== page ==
Sweet, I could rig that up easily. I'll need to buy a drill, but that was next on the tool list anyway (the Grizzly needed only a single hole to mount the rear brake, so I'd simply ridden it down to my inlaws, borrowed my father-in-laws, and did it there and then). I also have a plastics place down the road I'll bet would have Nylon rod... self-made is looking more likely
Why do all the drive side idlers have teeth? I assume its to ensure the idler moves with the chain, rather than the chain sliding over it? Return idlers don't seem to have them, so I'm pondering their worth...
They don't necessarily. The drive side one on my mango is just a groove. It has an O ring in it but I don't think that will last long.
The one on a friend's SWB bike is similar. His O ring cut out and I replaced it with a rubber ring from the irrigation place.
Great pics. That is coming on well. Looks like you can at least move in your garage/shed. mine is in need of a good clean out. Its a disaster.
The Greenspeed website isn't the greatest for finding parts, you need to either download or contact them to send to you their full catalogue. In that you'll find their idlers as well as 2-in-1 brake levers and other bits.
The WISIL website has lots of builders info including a couple on idlers http://www.recumbents.com/wisil/idler/idler.htm
And in my previous post I forgot to say 'well done'. My first recumbent eventually folded in half as I'd built in mild steel without adequate reinforcement, these are the learning times. Show us more.
I'm pretty set now on making my own idlers, seeing how easily it can be done (once you have an inkling how to go about it). For now, I'm going to go with Rollerblade wheels untill I can either knock up a makeshift lathe, or find a smallish "proper" one, but from then on, I'll turn them up from Nylon rod, a' la John's example. I'm lucky that I have an awesome tool shop 3 mins walk away, and plenty of industrial estate nearby to source stuff like nylon rod, bearings, etc (Cro-Mo seems to be the only thing that's near impossible to get, but there's always plenty of bike frames at the local tip).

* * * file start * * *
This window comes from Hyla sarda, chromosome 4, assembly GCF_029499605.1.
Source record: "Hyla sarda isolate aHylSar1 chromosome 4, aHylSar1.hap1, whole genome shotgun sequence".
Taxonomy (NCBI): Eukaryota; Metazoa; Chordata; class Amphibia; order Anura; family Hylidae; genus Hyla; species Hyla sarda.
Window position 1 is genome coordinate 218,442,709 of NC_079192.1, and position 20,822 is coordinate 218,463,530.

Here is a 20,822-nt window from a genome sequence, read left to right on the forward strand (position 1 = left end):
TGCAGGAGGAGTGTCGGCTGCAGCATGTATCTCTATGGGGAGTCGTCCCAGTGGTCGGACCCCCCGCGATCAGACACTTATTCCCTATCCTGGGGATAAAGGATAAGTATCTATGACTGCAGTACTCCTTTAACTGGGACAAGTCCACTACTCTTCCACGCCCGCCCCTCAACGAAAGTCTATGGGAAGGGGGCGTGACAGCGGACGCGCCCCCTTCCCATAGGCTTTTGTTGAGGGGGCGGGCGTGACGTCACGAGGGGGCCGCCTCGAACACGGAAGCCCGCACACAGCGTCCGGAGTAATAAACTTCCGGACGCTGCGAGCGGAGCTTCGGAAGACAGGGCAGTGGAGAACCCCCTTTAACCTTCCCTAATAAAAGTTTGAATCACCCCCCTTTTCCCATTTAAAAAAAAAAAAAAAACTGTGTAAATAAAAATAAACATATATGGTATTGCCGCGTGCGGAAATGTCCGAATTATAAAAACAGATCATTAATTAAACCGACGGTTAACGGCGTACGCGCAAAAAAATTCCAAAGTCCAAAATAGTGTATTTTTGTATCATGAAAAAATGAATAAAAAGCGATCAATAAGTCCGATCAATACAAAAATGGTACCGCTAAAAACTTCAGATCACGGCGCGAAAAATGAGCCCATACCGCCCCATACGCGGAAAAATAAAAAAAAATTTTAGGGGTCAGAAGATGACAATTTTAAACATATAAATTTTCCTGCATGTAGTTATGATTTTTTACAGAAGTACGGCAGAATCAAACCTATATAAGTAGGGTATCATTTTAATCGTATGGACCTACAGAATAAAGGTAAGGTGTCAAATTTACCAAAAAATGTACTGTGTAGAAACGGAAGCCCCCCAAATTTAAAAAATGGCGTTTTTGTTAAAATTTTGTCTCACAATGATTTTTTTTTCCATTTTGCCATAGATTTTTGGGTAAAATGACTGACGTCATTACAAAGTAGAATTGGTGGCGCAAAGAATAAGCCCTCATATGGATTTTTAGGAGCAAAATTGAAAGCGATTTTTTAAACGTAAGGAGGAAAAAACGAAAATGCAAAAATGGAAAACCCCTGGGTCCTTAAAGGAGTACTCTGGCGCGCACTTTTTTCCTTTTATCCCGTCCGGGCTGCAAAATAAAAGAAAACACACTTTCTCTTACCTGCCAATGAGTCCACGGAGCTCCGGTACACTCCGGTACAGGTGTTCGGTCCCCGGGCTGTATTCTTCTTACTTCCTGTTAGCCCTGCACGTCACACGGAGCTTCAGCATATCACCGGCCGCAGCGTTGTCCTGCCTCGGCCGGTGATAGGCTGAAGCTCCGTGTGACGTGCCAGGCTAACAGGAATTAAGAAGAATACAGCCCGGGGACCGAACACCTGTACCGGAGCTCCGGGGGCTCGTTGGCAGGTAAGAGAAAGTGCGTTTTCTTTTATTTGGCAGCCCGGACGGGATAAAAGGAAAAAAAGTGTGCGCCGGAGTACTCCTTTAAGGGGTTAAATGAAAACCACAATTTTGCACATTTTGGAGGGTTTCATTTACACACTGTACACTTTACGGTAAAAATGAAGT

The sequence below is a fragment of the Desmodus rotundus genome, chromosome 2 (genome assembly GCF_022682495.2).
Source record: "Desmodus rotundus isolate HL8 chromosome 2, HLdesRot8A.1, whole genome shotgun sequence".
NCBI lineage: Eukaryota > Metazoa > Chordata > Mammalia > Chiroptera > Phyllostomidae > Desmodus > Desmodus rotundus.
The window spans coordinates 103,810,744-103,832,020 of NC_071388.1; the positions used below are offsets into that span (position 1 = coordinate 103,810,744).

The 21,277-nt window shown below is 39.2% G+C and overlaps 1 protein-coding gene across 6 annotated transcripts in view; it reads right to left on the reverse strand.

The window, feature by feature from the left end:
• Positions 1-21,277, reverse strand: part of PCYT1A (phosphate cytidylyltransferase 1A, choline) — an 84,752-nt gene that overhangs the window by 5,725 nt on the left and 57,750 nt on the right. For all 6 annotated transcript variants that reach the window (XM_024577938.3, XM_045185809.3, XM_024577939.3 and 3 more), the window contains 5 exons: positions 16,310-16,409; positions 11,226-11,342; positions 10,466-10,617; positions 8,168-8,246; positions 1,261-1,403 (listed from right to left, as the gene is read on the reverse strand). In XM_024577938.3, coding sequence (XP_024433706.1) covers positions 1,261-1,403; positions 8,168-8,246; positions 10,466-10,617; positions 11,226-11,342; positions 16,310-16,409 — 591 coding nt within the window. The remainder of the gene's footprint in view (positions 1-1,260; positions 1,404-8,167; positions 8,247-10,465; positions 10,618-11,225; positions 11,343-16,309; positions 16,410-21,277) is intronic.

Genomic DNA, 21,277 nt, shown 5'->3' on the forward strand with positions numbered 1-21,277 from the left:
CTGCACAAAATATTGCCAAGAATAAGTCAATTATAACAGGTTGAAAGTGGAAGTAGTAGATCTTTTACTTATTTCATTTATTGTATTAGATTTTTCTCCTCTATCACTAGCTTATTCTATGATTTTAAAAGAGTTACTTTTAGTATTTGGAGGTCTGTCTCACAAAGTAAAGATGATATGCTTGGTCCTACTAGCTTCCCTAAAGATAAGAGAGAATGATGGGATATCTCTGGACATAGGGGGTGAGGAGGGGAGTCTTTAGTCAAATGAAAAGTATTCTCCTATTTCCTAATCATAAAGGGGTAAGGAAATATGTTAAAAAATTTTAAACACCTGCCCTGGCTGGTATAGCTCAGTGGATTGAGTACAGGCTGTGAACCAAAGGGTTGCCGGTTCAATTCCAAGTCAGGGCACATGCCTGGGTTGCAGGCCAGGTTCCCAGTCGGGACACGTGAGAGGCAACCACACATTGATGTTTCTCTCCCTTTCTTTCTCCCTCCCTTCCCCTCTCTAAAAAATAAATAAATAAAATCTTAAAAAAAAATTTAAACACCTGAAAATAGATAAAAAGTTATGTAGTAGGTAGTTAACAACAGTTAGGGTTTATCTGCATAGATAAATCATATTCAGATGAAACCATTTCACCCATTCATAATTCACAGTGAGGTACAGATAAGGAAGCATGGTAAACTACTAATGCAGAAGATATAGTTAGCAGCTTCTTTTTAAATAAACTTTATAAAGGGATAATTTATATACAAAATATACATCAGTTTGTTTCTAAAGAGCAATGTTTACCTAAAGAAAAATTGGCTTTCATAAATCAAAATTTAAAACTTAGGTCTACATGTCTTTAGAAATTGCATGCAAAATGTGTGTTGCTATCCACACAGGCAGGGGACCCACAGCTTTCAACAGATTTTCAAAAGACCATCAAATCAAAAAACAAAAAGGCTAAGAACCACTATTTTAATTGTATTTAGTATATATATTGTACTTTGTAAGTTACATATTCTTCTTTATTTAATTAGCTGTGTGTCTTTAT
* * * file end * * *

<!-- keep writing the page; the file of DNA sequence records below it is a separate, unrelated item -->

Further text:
Funny you say that, as that's the part I dislike the most, even though the simplicity was the reason I took that path. For the Cub, I managed to find a pair of kingpin/forks that have the inner part of the kingpin extend down and was able to cut and file the forks clean off, but the Cub also has a better axle arrangement to begin with, with the hubs coming from old wheelchair wheels(they're even quick release, though I think once I mount brakes, that might become redundant). That said, the Cub has had more effort put in to making it prettier from the start, as it's my Christmas present to my boy, and needs to look as nice as I can make it on my limited budget.
Cheers, after a bit of looking around, I found the 2-in1 levers, and given how nice they look, I think this is one part I'll have to buy. While I like the method on Tim Smiths site and will have a go at it for my touring trike, I have doubts on my ability to make one looking nice with my current tool set.
I discovered this morning that my mock-up of the BB boom will not work, as I've flipped the BB upside down, and would have had the chain ring on the left... Good thing I left it unattached to double check my boys "leg length" before I welded it on. Fortunately, all it means is the bracing post will be welded directly to the BB (once I right the BB boom), rather than slotting into the tube I'd removed earlier. I'm also considering putting a skid type arrangement under the BB to protect the chain ring in the likely event that he tip's it forward in an emergency stop.
Alas, no further work done today, as after our trip to Geelong, and the subsequent ride once we got home (he was itching to hit our "square lap" as we call it after the drive home) I'm too knackered to take to the remaining welds with the file, and even if I could reach the remaining welds with the grinder its too late in the evening for power tools.
I had my first long(ish) ride yesterday,about 40km's all told. My friendly local bike shop has a cafe, so tootling down there for a late morning coffee seemed a good excuse for a ride (10.1km). Once there, it seemed too nice a day to just ride back home, so I called a mate, and we agreed to meet at Lake Wendouree. He was going to be a while, so I cruised down to the main street and dawdled up to the lake (3.2km) and I rode 1/2 way round to our meeting place (approx 3km). Once my mate Dave arrived, we did 2 laps of the lake (approx 12km). By then I had to head vaguely homewards to collect my boy from school, so Dave packed his DF back into his car, and I headed 1/2 way back around the way I'd come (again, about 3km), then back up the main road to home (4.7km). Naturally, after hearing I'd been riding around for a couple hours, my boy wanted to go for a ride too, so we headed out and rode about 4km (ish... we sort of meandered a lot, so that's an estimation).
I know 40k is peanuts to anyone used to riding, but I was surprised at how well my legs handled it, although I totally forgot to put sunscreen on my legs (I almost never wear shorts) and today I have "lobster shins". I'll also admit, my hips are feeling a tad stiff today, but I reckon it's nothing a lap or two of the lake won't fix...